In the transition from small family farming to industrialization, what has been traditionally considered “women’s work,” including childrearing, housekeeping and care-giving, became separated from other work and remained outside of the social production process. As the market economy developed, the idea of the “family wage,” and an ideology of “separate spheres” of men and women’s work developed. A myth more than a reality for most working-class families, these ideas reflected industrial working-class aspirations, and became central to the social contract between capital and labor. Women, often forced to leave employment once married, were barred from public, economic and political participation based on this reality.
The Great Depression of the 1930s forced more married women to enter the public labor-force. Systemic inequality in the workforce, however, worked against working class unity. Black men and women faced the most temporary, degrading work as agricultural laborers or domestic servants. Both of these occupations were exempted from the Fair Labor Standards Act, the Social Security Act and National Industrial Recovery Act, and therefore Blacks did not share in the benefits of America’s New Deal.
As U.S. capital expanded after World War II, workers fought to crawl out of poverty and to get a “piece of the pie.” Access to birth control and the application of technology to women’s domestic work allowed many more women to enter the paid workforce, which they did in record numbers. The “Women’s Movement” of this time reflected the interests of women able to leave poverty behind. But it also reflected the aspirations of all women for emancipation from economic dependence on men, expressed most visibly in the fight for equal pay, against domestic violence and for reproductive rights. All became political questions as women’s labor became central to wage-labor.
Globalization was built on contingent labor. The main advantage for employers of part-time and temporary work is its “just-in-time” nature, it’s lack of benefits, health insurance and pensions. Since wage work became possible, women have been disproportionately represented in the lowest-paid sections of the working class. They have dominated the contingent workforce as part-time, temporary workers, working at or below minimum wage. In times of peak labor demand the U.S. government encouraged temporary, seasonal work. Women from Mexico and elsewhere have worked alongside men in the U.S. as seasonal farm laborers. Filipina nurses and teachers were allowed into the country to alleviate labor shortages, temporarily. In 1996, U.S. welfare recipients were forced in droves into the contingent labor-force with the “end of welfare as we know it.” As they increasingly joined male workers as part of a globalized workforce, the majority of women workers carried these realities of contingent labor and inequality with them.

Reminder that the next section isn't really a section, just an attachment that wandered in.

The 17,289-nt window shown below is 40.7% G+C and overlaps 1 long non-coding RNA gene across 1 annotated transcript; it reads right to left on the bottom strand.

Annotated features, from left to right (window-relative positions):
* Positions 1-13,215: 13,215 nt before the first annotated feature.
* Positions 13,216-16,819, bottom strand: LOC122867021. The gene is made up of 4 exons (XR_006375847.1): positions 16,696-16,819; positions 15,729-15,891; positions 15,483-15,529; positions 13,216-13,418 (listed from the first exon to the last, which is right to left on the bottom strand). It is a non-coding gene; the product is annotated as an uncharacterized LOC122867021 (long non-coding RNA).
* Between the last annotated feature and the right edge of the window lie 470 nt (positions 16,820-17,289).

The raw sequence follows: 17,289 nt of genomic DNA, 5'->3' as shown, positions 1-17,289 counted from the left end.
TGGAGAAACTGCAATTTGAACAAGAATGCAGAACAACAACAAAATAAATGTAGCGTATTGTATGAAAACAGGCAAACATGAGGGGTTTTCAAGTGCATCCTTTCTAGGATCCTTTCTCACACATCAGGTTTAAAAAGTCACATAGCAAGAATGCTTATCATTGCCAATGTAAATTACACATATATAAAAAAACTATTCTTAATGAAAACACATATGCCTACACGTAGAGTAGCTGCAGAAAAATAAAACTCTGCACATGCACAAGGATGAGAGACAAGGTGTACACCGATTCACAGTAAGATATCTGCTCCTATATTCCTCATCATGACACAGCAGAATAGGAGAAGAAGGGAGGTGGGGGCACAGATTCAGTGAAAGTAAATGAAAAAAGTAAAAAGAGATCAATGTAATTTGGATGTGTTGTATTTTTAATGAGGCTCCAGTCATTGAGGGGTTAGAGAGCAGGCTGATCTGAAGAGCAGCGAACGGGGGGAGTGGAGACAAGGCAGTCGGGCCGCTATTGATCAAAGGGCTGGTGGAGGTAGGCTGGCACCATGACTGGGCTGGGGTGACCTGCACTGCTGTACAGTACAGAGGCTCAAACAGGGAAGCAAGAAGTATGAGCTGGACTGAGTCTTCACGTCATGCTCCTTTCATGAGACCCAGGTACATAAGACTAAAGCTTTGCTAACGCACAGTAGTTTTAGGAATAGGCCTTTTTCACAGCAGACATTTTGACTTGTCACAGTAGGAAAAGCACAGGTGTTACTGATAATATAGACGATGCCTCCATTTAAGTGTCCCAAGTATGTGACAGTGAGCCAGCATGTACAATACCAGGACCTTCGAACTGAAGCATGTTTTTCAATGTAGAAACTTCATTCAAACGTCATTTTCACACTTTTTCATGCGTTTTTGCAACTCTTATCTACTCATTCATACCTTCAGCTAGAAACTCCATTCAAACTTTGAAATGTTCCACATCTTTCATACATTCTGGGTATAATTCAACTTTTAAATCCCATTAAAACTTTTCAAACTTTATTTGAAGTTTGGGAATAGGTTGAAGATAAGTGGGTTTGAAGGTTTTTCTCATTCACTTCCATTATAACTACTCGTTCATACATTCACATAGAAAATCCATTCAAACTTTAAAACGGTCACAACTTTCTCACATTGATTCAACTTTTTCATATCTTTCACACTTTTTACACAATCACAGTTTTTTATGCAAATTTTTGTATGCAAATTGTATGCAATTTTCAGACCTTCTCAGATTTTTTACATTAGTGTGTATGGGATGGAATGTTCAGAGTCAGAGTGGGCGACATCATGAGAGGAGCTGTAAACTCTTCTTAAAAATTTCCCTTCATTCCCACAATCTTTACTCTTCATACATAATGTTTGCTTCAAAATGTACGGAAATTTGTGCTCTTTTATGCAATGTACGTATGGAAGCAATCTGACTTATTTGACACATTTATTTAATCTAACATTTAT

Women and the Fight for a New Society
With the development of laborless production, the expansion of the market for workers’ labor power is ending. One-third of all workers today are part-time, contingent or unemployed. Technology is increasingly permanently replacing workers of all genders and colors. Women’s inequality continues, but in a historically new context, and is central to the development of a new class.
The last hired were first fired as technology began replacing human labor. Unskilled male workers bore the brunt of the first job replacement. Marriage rates fell, resulting in the rise of women-headed households. By the end of the 1970s two out of three people in poverty in the U.S. were female, the “feminization of poverty.”